Follow these best practices to write good alternative text descriptions for your images:
- Describe the image based on the page context. Convey the full meaning of the image.
- Avoid saying "image of" or "picture of". Screen readers automatically announce images as images.
- Be concise.
- Write narratives for complex images like infographics. Put this narrative on the page immediately following the infographic. Include an anchor link at the top of the page to view the text alternative. See an example of an infographic with a text alternative.
- Avoid images of text. If you can't avoid it, copy the text into the alternative description.
- Say something new. Don't repeat alternative descriptions on the same page. Don't repeat what is already said on the page.
- Identify images that don't represent relevant content as decorative.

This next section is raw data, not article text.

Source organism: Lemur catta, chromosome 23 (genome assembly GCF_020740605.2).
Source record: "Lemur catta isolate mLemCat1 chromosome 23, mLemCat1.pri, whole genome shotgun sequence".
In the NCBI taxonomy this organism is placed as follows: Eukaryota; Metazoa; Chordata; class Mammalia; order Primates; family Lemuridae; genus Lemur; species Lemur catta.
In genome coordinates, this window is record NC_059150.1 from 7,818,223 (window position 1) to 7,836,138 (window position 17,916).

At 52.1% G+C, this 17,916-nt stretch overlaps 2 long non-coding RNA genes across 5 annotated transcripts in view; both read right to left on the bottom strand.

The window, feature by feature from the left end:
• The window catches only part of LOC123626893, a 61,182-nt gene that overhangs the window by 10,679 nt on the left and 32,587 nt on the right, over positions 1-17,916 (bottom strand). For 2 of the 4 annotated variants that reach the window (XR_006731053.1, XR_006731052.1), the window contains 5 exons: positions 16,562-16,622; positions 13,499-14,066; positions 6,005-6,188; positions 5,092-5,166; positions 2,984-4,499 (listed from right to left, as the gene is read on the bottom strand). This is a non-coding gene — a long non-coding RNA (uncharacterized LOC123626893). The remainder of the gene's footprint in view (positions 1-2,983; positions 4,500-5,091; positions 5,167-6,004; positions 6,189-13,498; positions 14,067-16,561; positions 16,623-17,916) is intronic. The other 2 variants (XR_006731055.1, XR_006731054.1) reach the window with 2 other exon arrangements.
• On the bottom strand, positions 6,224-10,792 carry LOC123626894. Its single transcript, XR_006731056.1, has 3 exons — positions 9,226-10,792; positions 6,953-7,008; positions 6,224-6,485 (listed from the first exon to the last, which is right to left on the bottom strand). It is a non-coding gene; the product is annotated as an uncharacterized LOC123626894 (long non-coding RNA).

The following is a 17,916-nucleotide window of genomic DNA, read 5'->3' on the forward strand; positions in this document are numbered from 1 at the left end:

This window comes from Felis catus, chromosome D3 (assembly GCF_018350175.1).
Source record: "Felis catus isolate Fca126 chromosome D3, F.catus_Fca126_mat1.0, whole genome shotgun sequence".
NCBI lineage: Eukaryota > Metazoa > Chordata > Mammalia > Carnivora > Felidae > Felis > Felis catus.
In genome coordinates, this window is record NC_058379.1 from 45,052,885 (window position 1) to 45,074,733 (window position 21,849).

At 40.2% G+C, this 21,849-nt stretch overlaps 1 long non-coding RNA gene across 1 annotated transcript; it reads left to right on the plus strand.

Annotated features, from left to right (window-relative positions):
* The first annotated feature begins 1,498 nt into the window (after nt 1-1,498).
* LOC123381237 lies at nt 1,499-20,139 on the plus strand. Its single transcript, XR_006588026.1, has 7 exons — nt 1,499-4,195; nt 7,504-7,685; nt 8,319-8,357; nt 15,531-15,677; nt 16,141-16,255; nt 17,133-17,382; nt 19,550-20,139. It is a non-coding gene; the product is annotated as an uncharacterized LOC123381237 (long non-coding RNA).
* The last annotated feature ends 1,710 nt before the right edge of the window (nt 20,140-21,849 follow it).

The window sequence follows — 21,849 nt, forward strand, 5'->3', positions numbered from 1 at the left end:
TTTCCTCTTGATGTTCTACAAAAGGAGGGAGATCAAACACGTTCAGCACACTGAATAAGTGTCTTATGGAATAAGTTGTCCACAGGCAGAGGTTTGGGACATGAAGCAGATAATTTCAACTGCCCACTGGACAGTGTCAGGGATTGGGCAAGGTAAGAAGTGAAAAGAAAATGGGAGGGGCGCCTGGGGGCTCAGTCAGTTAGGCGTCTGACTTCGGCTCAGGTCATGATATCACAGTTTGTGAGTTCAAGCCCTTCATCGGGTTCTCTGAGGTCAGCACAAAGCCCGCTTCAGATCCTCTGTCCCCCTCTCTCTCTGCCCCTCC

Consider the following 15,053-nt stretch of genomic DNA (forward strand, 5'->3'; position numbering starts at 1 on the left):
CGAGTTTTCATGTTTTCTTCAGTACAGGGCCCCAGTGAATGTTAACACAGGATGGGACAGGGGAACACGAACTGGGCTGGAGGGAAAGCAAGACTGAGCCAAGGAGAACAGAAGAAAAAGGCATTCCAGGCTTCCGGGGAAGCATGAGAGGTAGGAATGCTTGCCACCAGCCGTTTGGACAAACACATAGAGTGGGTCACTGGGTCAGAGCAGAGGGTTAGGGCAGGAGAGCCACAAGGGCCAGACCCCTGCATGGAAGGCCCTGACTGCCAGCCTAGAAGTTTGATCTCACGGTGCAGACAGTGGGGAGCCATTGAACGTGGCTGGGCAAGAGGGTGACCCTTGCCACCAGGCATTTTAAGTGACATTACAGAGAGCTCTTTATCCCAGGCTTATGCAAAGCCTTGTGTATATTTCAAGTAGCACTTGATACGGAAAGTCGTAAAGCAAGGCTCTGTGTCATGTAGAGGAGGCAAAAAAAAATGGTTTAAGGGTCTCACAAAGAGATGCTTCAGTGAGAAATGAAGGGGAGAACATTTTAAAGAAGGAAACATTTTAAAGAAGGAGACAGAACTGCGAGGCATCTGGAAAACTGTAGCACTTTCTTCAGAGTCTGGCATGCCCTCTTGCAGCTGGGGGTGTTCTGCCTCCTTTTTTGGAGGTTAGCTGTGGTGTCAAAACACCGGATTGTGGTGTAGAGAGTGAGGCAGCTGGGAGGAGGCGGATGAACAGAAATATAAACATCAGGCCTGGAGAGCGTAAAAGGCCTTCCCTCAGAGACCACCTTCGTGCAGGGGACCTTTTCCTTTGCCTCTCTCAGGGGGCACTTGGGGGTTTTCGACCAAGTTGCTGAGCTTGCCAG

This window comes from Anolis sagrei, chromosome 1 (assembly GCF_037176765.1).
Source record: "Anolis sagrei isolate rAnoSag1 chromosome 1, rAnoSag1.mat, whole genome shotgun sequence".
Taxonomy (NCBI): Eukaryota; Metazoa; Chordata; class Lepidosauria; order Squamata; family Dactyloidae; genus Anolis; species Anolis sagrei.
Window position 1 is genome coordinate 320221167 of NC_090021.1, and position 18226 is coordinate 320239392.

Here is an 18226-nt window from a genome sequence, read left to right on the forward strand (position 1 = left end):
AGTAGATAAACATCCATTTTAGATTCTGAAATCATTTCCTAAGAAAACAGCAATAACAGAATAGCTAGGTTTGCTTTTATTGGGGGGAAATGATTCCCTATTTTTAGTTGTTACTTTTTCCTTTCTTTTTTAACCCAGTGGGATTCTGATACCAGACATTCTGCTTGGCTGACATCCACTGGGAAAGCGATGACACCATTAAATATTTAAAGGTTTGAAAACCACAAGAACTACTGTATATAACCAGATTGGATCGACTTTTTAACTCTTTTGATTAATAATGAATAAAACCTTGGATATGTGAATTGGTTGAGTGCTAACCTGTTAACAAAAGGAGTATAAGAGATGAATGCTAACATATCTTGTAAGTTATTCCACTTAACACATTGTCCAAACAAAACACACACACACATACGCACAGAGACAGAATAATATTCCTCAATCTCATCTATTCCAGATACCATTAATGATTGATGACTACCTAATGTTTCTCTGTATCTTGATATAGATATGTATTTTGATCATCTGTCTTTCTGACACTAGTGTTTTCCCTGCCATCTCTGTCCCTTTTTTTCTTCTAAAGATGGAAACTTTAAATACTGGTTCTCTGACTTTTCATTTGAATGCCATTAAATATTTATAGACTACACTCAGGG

What is a decorative image?
An image is decorative when it doesn't add to the information on the page. For example, art work used to separate topics or a photo of someone on the phone when discussing communication skills.
They are valuable in their visual appeal but may not need to be read by screen readers.
Why are alternative image descriptions important?
There are many reasons to use alternative descriptions with your images.
- Alternative descriptions, or text, are in the WCAG 2.1 guidelines
- Students can search for an image
- Students with visual impairments have difficulty perceiving images
- Student with a poor network connection may have difficulty perceiving images
- Screen readers can't read images
- Some students learn better from descriptions than images
- Text scales better than most images when the screen or page is enlarged